Two charts in a 2013 American Economic Review (AER) article put numbers to the “hollowing out” of middle class America – a topic celebrated with profuse anecdotes in the media.
The top figure shows the change in employment 1980-2005 by skill level, based on Census IPUMS and American Community Survey (ACS) data. Occupations are ranked by skill level, approximated by wages in each occupation in 1980.
The lower figure documents the changes in wages of these skill levels 1980-2005.
These charts are from David Autor and David Dorn – The Growth of Low-Skill Service Jobs and the Polarization of the US Labor Market – who write that,
Consistent with the conventional view of skill-biased technological change, employment growth is differentially rapid in occupations in the upper two skill quartiles. More surprising in light of the canonical model are the employment shifts seen below the median skill level. While occupations in the second skill quartile fell as a share of employment, those in the lowest skill quartile expanded sharply. In net, employment changes in the United States during this period were strongly U-shaped in skill level, with relative employment declines in the middle of the distribution and relative gains at the tails. Notably, this pattern of employment polarization is not unique to the United States. Although not recognized until recently, a similar “polarization” of employment by skill level has been underway in numerous industrialized economies in the last 20 to 30 years.
So, employment and wage growth has been fastest in the past three or so decades (extrapolating to the present) in low skill and high skill occupations.
Among lower skill occupations, such as food service workers, security guards, janitors and gardeners, cleaners, home health aides, child care workers, hairdressers and beauticians, and recreational workers, employment grew 30 percent 1980-2005.
Among the highest paid occupations – classified as managers, professionals, technicians, and workers in finance, and public safety – the share of employment also grew by about 30 percent, but so did wages – which increased at about double the pace of the lower skill occupations over this period.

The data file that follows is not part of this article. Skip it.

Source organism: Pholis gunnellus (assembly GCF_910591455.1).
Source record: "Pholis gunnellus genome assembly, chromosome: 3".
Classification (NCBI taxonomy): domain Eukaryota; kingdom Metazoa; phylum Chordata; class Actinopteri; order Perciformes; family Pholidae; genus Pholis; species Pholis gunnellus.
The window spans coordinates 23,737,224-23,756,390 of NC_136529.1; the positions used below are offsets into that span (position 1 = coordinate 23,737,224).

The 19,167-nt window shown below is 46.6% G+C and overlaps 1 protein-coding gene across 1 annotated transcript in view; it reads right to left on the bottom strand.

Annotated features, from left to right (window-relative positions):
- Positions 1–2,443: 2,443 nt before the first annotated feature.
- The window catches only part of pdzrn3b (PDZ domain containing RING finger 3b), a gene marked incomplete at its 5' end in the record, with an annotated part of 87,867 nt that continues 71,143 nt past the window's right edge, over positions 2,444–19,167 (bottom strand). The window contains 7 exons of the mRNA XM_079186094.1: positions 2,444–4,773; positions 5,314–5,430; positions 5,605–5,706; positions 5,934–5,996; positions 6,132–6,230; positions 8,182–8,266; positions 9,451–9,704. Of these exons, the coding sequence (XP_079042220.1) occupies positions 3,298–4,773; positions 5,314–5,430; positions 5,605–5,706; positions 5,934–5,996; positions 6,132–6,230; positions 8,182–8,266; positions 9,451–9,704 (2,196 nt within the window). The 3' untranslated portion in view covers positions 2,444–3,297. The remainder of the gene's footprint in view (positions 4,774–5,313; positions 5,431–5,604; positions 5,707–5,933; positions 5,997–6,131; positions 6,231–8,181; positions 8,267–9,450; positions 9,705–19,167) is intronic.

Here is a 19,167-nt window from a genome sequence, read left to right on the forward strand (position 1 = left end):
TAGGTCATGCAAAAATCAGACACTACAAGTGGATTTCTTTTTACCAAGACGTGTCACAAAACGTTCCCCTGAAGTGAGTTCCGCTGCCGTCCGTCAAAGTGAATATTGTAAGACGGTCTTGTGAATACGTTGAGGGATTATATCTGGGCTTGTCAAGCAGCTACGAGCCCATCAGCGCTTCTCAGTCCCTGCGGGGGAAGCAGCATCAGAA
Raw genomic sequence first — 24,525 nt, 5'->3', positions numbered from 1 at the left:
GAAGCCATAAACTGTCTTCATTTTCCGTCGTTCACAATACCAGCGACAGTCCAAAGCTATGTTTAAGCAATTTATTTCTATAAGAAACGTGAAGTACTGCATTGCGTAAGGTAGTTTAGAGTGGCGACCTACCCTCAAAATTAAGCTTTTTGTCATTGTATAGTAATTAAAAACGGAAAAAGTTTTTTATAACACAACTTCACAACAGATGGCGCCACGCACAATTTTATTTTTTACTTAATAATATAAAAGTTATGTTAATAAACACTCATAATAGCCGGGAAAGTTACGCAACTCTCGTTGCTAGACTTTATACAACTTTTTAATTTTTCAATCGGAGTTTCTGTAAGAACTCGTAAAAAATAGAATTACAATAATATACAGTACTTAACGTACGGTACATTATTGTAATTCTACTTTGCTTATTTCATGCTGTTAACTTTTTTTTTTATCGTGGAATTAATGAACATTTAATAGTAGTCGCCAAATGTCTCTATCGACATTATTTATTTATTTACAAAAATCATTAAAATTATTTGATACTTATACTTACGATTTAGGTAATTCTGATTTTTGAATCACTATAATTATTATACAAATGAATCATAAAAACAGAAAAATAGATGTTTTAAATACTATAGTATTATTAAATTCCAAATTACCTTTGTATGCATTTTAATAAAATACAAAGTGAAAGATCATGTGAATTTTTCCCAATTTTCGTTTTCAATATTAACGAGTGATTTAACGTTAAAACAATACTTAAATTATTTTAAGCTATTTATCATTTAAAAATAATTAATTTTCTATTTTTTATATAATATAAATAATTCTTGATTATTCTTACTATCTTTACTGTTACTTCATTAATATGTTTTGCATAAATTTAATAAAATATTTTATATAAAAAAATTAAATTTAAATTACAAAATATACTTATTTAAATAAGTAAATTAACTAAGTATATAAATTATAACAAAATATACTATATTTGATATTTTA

Professor Autor is in the MIT economics department, and seems to be the nexus of a lot of interesting research casting light on changes in US labor markets.
In addition to “doing Big Data” as the above charts suggest, David Autor is closely associated with a new, common sense model of production activities, based on tasks and skills.
This model of the production process, enables Autor and his coresearchers to conclude that,
…recent technological developments have enabled information and communication technologies to either directly perform or permit the offshoring of a subset of the core job tasks previously performed by middle skill workers, thus causing a substantial change in the returns to certain types of skills and a measurable shift in the assignment of skills to tasks.
So it’s either a computer (robot) or a Chinaman who gets the middle-class bloke’s job these days.
And to drive that point home – (and, please, I consider the achievements of the PRC in lifting hundreds of millions out of extreme poverty to be of truly historic dimension) Autor with David Dorn and Gordon Hansen publihsed another 2013 article in the AER titled The China Syndrome: Local Labor Market Effects of Import Competition in the United States.
This study analyzes local labor markets and trade shocks to these markets, according to initial patterns of industry specialization.
The findings are truly staggering – or at least have been equivocated or obfuscated for years by special pleaders and lobbyists.
Dorn et al write,
The value of annual US goods imports from China increased by a staggering 1,156 percent from 1991 to 2007, whereas US exports to China grew by much less….
Our analysis finds that exposure to Chinese import competition affects local labor markets not just through manufacturing employment, which unsurprisingly is adversely affected, but also along numerous other margins. Import shocks trigger a decline in wages that is primarily observed outside of the manufacturing sector. Reductions in both employment and wage levels lead to a steep drop in the average earnings of households. These changes contribute to rising transfer payments through multiple federal and state programs, revealing an important margin of adjustment to trade that the literature has largely overlooked,
This research – conducted in terms of ordinary least squares (OLS), two stage least squares (2SLS) as well as “instrumental” regressions – is definitely not something a former trade unionist is going to ponder in the easy chair after work at the convenience store. So it’s kind of safe in terms of arousing the ire of the masses.
But I digress.
For my purposes here, Autor and his co-researchers put pieces of the puzzle in place so we can see the picture.
The US occupational environment has changed profoundly since the 1980’s. Middle class jobs have simply vanished over large parts of the landscape. More specifically, good-paying production jobs, along with a lot of other more highly paid, but routinized work, has been the target of outsourcing, often to China it seems it can be demonstrated. Higher paid work by professionals in business and finance benefits from complementarities with the advances in data processing and information technology (IT) generally. In addition, there are a small number of highly paid production workers whose job skills have been updated to run more automated assembly operations which seem to be the chief beneficiaries of new investment in production in the US these days.
There you have it.
Market away, and include these facts in any forecasts you develop for the US market.
Of course, there are issues of dynamics.